American Turf Magazine
View Cart
0 item, $0.00

Dec 03, 2004



When I saw the blood oozing from Rockport Harbor"s right hind

in the winner"s circle following the Remsen last Saturday at Aqueduct

 by the sea, I was horrified. And I couldn"t help thinking:

Like it or not, now I understand why the Chapmans stopped Smarty Jones

when they did.

Going to the first turn of the Remsen, a 50-1 shot named Pavo, who had

no business being in the race, was permitted by jockey Garcia to run up

 on Rockport Harbor"s heel, and open a ghastly wound the size of a

 silver dollar.

No one, except jockey Elliott, knew at the time that Rockport Harbor was

 injured, and when Rocky hit the finish line, a well-measured neck ahead

of Galloping Grocer, the place erupted in cheers.

But there was no such euphoria in the winner"s circle.

The blood was pouring out of Rocky"s foot, and there was no way to assess

 the damage at the time.

Godforbid. Was this the ballgame for Rocky?

What followed was not pretty.

Trainer Servis uncharacteristically brushed off post-race interviews, including

 TV. John"s wife, Sherry, was in tears as she watched the replay in the

 paddock. And TV hostess Jan Rushton showed me a blood trail on the concrete

 floor of the tunnel leading from the paddock.

By that time, the hundreds of people who had jammed the paddock area

for the Remsen were gone, replaced by about 30 people who gathered to

watch the Cigar field saddle.

As for this writer, I had no time for the Cigar (or to cash my Rocky tickets).

 I rushed to my car, and mad-dashed to the backside to the receiving barn.

This was nervous time.

And it got more nervous when a security guard at the barn asked me

my business.

"Are you a vet?", he asked me.


"Who are you then?"

"I"m a reporter."

"Well, buddy," he said, ""re going to have plenty to report about."


Double ouch.

When I reached Rocky, there was no one around but trainer Servis and

 the groom.

"It"s pretty nasty," John told me.

That much was obvious. The wound was wide open, and there was still

 blood pouring out.

The vet (the real vet) then showed up, examined and treated the wound,

and told John: "It"s not major. He"ll be alright. He"ll just need some time."

Not that I know the first thing about veterinary medicine, but I took it as

 a good sign that Rocky didn"t flinch as the doc treated the open wound.

Later that evening, Rocky was vanned back to Barn 11 at Philly Park, and

yesterday he was started on antibiotics.

"We"re going to have to trim some of that meat away in a few days,"

Servis said. "It"s got a big old flap on it, and the gash is a good two inches

deep. The injury is not at all career-threatening, but it"s going to take a

while (to heal)."

Starting in early January, Rocky will do his healing at Oaklawn Park in

Hot Springs, Ark. Even before the Remsen, Servis told me that it was no

 better than 50-50 that Rocky would skip the Southwest Stakes, scheduled

 for Feb. 19.

Now, in light of the injury, you can pretty much assume that Servis will

wait for the Rebel (March 19) to bring Rocky back. That
means that, if all goes well, Rocky will have only two starts -- the Rebel

 and the Arkansas Derby -- going into the Kentucky Derby.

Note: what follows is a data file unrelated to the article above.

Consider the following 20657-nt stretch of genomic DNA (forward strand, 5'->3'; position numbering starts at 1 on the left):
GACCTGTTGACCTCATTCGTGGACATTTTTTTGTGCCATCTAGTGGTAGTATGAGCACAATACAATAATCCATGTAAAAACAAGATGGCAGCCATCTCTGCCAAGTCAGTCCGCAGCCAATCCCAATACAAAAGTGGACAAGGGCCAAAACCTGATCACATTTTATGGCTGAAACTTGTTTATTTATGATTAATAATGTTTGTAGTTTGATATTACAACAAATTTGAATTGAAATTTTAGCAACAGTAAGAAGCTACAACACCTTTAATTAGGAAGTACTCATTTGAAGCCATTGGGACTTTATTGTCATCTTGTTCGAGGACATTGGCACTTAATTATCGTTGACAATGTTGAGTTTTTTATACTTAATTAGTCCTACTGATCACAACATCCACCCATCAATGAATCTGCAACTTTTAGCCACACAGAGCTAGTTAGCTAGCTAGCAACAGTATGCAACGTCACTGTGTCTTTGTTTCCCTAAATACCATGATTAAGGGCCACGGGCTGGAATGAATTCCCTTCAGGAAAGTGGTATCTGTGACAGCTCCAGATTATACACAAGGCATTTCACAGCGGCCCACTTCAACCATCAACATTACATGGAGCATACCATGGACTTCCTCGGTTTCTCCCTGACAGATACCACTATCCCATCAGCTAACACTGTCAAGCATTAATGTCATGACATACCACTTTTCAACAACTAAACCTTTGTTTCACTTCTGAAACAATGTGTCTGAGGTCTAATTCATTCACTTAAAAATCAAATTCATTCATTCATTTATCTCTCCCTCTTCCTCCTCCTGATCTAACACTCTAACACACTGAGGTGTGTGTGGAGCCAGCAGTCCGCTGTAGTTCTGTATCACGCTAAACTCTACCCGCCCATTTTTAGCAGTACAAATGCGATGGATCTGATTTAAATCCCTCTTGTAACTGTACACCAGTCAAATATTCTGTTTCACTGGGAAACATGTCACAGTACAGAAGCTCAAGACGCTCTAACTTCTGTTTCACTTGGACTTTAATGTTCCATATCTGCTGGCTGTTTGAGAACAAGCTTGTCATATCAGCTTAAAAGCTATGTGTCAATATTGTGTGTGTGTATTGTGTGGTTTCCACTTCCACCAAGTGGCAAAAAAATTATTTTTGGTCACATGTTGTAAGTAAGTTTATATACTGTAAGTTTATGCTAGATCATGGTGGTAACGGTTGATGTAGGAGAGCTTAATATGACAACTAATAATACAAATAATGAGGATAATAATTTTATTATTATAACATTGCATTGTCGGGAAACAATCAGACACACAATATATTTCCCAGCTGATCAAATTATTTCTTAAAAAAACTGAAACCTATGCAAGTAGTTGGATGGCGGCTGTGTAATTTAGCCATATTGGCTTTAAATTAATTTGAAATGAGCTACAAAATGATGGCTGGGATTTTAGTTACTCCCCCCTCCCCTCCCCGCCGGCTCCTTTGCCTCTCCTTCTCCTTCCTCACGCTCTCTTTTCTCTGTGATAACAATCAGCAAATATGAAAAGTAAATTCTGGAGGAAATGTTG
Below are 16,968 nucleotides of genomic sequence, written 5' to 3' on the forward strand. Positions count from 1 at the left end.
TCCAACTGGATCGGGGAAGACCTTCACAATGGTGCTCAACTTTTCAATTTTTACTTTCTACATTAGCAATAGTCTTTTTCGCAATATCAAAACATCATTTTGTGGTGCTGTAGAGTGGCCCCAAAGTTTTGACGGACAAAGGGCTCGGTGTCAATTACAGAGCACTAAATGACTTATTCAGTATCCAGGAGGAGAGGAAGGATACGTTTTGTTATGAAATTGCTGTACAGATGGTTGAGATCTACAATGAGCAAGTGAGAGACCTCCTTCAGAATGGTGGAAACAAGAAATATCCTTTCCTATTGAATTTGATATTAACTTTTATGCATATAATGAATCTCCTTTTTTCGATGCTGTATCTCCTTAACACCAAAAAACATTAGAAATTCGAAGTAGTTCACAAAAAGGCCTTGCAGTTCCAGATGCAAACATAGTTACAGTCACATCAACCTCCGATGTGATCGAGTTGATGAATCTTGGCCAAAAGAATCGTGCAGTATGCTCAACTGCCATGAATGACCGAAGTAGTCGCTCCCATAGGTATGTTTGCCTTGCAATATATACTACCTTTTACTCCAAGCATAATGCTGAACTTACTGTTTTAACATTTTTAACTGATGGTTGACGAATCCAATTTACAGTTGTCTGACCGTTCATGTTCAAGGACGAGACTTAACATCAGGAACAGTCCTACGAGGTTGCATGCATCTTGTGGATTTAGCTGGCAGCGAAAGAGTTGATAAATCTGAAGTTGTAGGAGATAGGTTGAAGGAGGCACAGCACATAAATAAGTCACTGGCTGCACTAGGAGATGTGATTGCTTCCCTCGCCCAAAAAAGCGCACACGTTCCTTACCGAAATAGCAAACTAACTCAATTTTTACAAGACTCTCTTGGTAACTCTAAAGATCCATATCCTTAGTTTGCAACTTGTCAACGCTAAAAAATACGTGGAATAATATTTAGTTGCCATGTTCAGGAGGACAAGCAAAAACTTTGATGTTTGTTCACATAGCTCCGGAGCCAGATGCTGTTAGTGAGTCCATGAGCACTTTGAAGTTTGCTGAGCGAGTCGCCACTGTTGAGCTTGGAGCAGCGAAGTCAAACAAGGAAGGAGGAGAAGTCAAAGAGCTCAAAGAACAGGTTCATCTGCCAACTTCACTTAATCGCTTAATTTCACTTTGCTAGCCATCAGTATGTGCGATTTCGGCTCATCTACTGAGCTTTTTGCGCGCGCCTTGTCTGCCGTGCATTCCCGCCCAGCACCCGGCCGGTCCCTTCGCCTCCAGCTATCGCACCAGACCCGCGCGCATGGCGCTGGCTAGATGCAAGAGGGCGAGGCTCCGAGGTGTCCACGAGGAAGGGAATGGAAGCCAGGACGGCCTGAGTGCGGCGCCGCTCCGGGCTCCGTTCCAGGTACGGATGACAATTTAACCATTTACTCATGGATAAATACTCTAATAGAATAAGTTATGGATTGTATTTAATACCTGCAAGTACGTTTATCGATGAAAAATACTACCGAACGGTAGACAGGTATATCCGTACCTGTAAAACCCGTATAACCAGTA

This also means that Rocky, like Smarty Jones last spring. will be 6-for-6

 going to the Kentucky Derby. What"s more, he, like Smarty, will be favored

 in the Derby...and that something will have to sprout wings to beat him.

As I"ve been saying in this space since September, Rockport Harbor clearly

 is the best 2-year-old on the planet. And he made his case in the Remsen.

 His 1:49 4/5 clocking was the second fastest in the history of the Remsen,

 and a second faster than Smarty"s time in the Arkansas Derby last spring.

 Moreover, he got a 102 Beyer, and he even made DRF writer Mike

Watchmaker"s Top Ten (eighth), two spots behind Proud Accolade.

And, as it turned out, Rocky did it all on three legs.

Pretty amazing stuff.

When I suggested to colleague Steve Haskin of Blood Horse that we may

 have seen the season"s two best 2-year-olds in the Remsen, Steve replied:

 "...there"s no maybe about it."

Galloping Grocer, who probably will wind up being the most accomplished

 New York-bred of all time, will either winter in New York or south Florida.

Meantime, virtually every other top 3-year-old will be quartered at

 Oaklawn Park across from the pizza joints and redneck bars on Central

 Avenue in downtown Hot Springs.

Besides Rockport Harbor, Oaklawn will be home to Afleet Alex, the leader

 in the clubhouse for 2-year-old champion; Greater Good, a
compelling last-to-first winner of the Kentucky Jockey Club last Saturday

 for trainer Holthus and jockey McKee, and Sidetrack, a maiden

(but not for long) from the Servis barn.

I wouldn"t be surprised if Sidetrack winds up representing Team Servis in

the Southwest.

Greater Good? Trainer Holthus says the Rebel will be his first start at 3.

The Oaklawn people have been campaiging for months to get the graded

 stakes committee to upgrade the Rebel from a 3 to a 2. It seems to me

 that the Rebel should be a Grade 1!

POSTSCRIPT: Yes, I know I wrote here last Friday that if Rockport Harbor

 was not the Remsen favorite, I will gladly give up my first-born. Rocky

opened 1-2, and Galloping Grocer 3-1, but after the "smart" money came

in, GG went off at 6-5 and Rocky 13-10. Hopefully, Robin, you"ll forgive me.

<< Back To Newsletter

Redeeming a gift certificate or promotional certificate? We'll ask for your claim code when it's time to pay.